2. Order a gift or send a card. Technically, you have an entire year to handle the gift situation. Personally, I feel awkward attending a wedding when I know I haven't taken care of it. If you have unerring taste and you know the couple well, buy them whatever you think is appropriate. I actually love ordering from the registry, so I always go that route. Sometimes I even place the order while I'm getting dressed for the wedding, because that's when I think of it. Oddly enough, best etiquette is to send the gift in the mail (easy with online registries). It was years before I realized this and now I understand it, because as a bridesmaid I've spent a fair amount of time schlepping gift boxes around (from the ceremony site to the reception site, from the reception site to someone's car who is later willing to deliver it to the couple). Not to say that the couple won't be thrilled to receive your gift however it arrives, just that logistically it's actually easier if it comes by mail.

3. Book a hotel room, if one is required.  Usually the couple picks a convenient hotel and reserves a block of rooms at a discounted rate (if they do, it's probably noted in the invitation). You still need to call and reserve a room. Just mention the names for the discount. You can also choose to stay at a different hotel if it's easier/cheaper for you. This isn't offensive.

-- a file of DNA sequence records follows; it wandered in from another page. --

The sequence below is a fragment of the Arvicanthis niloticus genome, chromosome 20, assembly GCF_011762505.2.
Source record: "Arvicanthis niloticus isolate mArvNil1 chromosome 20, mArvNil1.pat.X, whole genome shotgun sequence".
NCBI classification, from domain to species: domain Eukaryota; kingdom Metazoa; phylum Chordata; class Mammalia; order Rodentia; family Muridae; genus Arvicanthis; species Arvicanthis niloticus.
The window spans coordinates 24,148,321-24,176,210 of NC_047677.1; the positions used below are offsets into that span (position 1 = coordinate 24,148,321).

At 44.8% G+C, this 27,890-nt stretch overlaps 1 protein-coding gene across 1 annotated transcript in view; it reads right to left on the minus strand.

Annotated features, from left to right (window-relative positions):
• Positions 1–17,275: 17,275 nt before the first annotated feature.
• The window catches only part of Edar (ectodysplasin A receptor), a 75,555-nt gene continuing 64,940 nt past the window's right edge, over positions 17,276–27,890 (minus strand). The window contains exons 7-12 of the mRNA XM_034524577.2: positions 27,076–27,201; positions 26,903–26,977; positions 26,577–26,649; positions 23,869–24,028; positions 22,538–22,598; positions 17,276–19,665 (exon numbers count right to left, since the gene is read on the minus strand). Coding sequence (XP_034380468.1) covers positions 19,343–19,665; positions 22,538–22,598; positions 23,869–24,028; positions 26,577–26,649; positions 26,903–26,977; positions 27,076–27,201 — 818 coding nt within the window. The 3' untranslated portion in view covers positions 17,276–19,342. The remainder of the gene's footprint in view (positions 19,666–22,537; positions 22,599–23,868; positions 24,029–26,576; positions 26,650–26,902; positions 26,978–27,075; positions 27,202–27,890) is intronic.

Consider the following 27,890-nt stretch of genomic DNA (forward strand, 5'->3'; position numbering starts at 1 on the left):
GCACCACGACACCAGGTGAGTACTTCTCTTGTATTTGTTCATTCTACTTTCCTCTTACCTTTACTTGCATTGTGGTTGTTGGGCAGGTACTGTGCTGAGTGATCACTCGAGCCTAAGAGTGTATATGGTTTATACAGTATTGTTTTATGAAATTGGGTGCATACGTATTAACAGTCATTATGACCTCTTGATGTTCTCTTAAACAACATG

4. Figure out what you're wearing. This is mostly just for you, because no one really cares what you're wearing (or so I like to tell myself). Maybe it's a byproduct of living in California, but I swear that almost every wedding I've attended has had a vast range of clothing choices. There is ALWAYS some guy that shows up in shorts. Weird, right? As long as you are not the guy who shows up in shorts, and you don't wear white (theoretically a mortal offense to the bride, although I've never had this confirmed) then you're good to go, at least in my opinion.

Day of: 

1. Show up. On time. Enough said.

2. Be appreciative. My pet peeve at weddings is when guests complain about anything. The couple cared enough about you to invite you to their wedding. I don't care if you don't like their drink choices or their linen selection or if you are offended by a cash bar or if you think it's tacky that they're doing a money dance. I went to a wedding once and sat at a table with guests who complained because there was only one water pitcher on each table (apparently you are supposed to have two?) and they felt the wedding colors would have been more appropriate for a fall wedding (seriously). I nearly screamed. Be grateful that you're there sharing the day. Realize that they are many reasons why people make wedding decisions and it's easy to take pot shots when you haven't spent the last seven months dealing with it. If you must dissect the wedding choices (yes, I admit I am not a saint) do it in absolute privacy on the car ride home.